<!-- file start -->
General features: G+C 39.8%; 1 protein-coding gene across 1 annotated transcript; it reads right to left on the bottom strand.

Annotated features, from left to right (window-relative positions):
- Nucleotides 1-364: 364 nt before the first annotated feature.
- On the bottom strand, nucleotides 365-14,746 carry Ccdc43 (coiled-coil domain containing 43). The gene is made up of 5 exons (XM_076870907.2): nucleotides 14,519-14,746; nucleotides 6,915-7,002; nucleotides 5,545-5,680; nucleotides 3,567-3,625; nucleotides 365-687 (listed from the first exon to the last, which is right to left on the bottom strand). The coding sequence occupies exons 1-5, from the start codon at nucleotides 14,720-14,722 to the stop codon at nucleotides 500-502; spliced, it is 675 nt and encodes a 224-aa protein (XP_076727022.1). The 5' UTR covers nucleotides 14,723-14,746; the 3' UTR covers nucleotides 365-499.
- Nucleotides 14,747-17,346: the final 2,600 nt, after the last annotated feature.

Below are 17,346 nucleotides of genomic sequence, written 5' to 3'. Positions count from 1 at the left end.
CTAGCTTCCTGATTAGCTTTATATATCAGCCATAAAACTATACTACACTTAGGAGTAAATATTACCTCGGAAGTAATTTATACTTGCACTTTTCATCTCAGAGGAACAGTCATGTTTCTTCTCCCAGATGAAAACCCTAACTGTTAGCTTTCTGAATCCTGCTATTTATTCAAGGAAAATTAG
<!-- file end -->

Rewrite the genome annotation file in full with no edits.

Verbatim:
General features: G+C 39.8%; 1 protein-coding gene across 1 annotated transcript; it reads right to left on the bottom strand.

Annotated features, from left to right (window-relative positions):
- Nucleotides 1-364: 364 nt before the first annotated feature.
- On the bottom strand, nucleotides 365-14,746 carry Ccdc43 (coiled-coil domain containing 43). The gene is made up of 5 exons (XM_076870907.2): nucleotides 14,519-14,746; nucleotides 6,915-7,002; nucleotides 5,545-5,680; nucleotides 3,567-3,625; nucleotides 365-687 (listed from the first exon to the last, which is right to left on the bottom strand). The coding sequence occupies exons 1-5, from the start codon at nucleotides 14,720-14,722 to the stop codon at nucleotides 500-502; spliced, it is 675 nt and encodes a 224-aa protein (XP_076727022.1). The 5' UTR covers nucleotides 14,723-14,746; the 3' UTR covers nucleotides 365-499.
- Nucleotides 14,747-17,346: the final 2,600 nt, after the last annotated feature.

Below are 17,346 nucleotides of genomic sequence, written 5' to 3'. Positions count from 1 at the left end.
CTAGCTTCCTGATTAGCTTTATATATCAGCCATAAAACTATACTACACTTAGGAGTAAATATTACCTCGGAAGTAATTTATACTTGCACTTTTCATCTCAGAGGAACAGTCATGTTTCTTCTCCCAGATGAAAACCCTAACTGTTAGCTTTCTGAATCCTGCTATTTATTCAAGGAAAATTAG